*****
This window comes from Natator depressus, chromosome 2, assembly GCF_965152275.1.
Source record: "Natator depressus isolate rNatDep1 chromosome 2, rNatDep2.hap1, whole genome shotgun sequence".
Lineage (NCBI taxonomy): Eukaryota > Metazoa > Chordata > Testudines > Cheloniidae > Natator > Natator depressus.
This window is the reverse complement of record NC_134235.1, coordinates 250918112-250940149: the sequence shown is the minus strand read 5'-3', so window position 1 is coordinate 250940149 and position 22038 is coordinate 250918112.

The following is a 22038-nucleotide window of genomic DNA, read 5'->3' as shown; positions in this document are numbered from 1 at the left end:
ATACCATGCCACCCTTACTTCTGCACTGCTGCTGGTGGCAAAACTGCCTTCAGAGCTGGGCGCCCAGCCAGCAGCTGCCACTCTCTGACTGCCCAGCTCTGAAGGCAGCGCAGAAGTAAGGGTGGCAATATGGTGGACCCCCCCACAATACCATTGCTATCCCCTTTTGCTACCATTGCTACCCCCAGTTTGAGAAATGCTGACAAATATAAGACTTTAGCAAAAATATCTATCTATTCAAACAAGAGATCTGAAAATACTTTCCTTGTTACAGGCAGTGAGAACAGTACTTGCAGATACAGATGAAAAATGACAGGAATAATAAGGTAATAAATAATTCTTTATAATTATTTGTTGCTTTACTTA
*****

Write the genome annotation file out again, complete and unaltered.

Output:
This window comes from Natator depressus, chromosome 2, assembly GCF_965152275.1.
Source record: "Natator depressus isolate rNatDep1 chromosome 2, rNatDep2.hap1, whole genome shotgun sequence".
Lineage (NCBI taxonomy): Eukaryota > Metazoa > Chordata > Testudines > Cheloniidae > Natator > Natator depressus.
This window is the reverse complement of record NC_134235.1, coordinates 250918112-250940149: the sequence shown is the minus strand read 5'-3', so window position 1 is coordinate 250940149 and position 22038 is coordinate 250918112.

The following is a 22038-nucleotide window of genomic DNA, read 5'->3' as shown; positions in this document are numbered from 1 at the left end:
ATACCATGCCACCCTTACTTCTGCACTGCTGCTGGTGGCAAAACTGCCTTCAGAGCTGGGCGCCCAGCCAGCAGCTGCCACTCTCTGACTGCCCAGCTCTGAAGGCAGCGCAGAAGTAAGGGTGGCAATATGGTGGACCCCCCCACAATACCATTGCTATCCCCTTTTGCTACCATTGCTACCCCCAGTTTGAGAAATGCTGACAAATATAAGACTTTAGCAAAAATATCTATCTATTCAAACAAGAGATCTGAAAATACTTTCCTTGTTACAGGCAGTGAGAACAGTACTTGCAGATACAGATGAAAAATGACAGGAATAATAAGGTAATAAATAATTCTTTATAATTATTTGTTGCTTTACTTA